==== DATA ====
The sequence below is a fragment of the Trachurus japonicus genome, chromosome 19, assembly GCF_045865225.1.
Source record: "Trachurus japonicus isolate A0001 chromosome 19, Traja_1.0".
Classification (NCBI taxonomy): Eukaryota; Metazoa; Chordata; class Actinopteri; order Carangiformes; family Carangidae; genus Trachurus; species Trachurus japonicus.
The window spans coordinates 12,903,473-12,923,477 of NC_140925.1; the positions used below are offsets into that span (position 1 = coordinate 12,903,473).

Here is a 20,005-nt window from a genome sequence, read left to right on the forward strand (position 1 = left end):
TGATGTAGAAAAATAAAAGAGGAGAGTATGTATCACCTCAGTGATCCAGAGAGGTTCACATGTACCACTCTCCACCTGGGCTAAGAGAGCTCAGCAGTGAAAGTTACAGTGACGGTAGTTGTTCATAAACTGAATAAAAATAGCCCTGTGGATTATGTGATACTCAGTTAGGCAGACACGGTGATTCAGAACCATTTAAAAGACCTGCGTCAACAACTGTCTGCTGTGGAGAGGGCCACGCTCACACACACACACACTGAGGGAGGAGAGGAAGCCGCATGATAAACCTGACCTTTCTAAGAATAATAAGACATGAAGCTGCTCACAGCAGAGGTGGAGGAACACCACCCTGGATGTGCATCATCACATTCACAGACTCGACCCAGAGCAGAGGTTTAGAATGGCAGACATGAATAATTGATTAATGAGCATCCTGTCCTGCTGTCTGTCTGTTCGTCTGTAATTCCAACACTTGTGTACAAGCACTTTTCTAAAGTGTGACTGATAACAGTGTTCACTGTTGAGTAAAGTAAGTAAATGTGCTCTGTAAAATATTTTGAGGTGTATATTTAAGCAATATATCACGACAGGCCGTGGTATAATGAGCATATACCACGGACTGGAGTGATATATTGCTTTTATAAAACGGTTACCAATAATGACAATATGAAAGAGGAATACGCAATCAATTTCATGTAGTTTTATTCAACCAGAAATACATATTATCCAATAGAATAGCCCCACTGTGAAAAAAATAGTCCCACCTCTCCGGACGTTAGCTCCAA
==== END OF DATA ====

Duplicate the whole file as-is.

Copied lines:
The sequence below is a fragment of the Trachurus japonicus genome, chromosome 19, assembly GCF_045865225.1.
Source record: "Trachurus japonicus isolate A0001 chromosome 19, Traja_1.0".
Classification (NCBI taxonomy): Eukaryota; Metazoa; Chordata; class Actinopteri; order Carangiformes; family Carangidae; genus Trachurus; species Trachurus japonicus.
The window spans coordinates 12,903,473-12,923,477 of NC_140925.1; the positions used below are offsets into that span (position 1 = coordinate 12,903,473).

Here is a 20,005-nt window from a genome sequence, read left to right on the forward strand (position 1 = left end):
TGATGTAGAAAAATAAAAGAGGAGAGTATGTATCACCTCAGTGATCCAGAGAGGTTCACATGTACCACTCTCCACCTGGGCTAAGAGAGCTCAGCAGTGAAAGTTACAGTGACGGTAGTTGTTCATAAACTGAATAAAAATAGCCCTGTGGATTATGTGATACTCAGTTAGGCAGACACGGTGATTCAGAACCATTTAAAAGACCTGCGTCAACAACTGTCTGCTGTGGAGAGGGCCACGCTCACACACACACACACTGAGGGAGGAGAGGAAGCCGCATGATAAACCTGACCTTTCTAAGAATAATAAGACATGAAGCTGCTCACAGCAGAGGTGGAGGAACACCACCCTGGATGTGCATCATCACATTCACAGACTCGACCCAGAGCAGAGGTTTAGAATGGCAGACATGAATAATTGATTAATGAGCATCCTGTCCTGCTGTCTGTCTGTTCGTCTGTAATTCCAACACTTGTGTACAAGCACTTTTCTAAAGTGTGACTGATAACAGTGTTCACTGTTGAGTAAAGTAAGTAAATGTGCTCTGTAAAATATTTTGAGGTGTATATTTAAGCAATATATCACGACAGGCCGTGGTATAATGAGCATATACCACGGACTGGAGTGATATATTGCTTTTATAAAACGGTTACCAATAATGACAATATGAAAGAGGAATACGCAATCAATTTCATGTAGTTTTATTCAACCAGAAATACATATTATCCAATAGAATAGCCCCACTGTGAAAAAAATAGTCCCACCTCTCCGGACGTTAGCTCCAA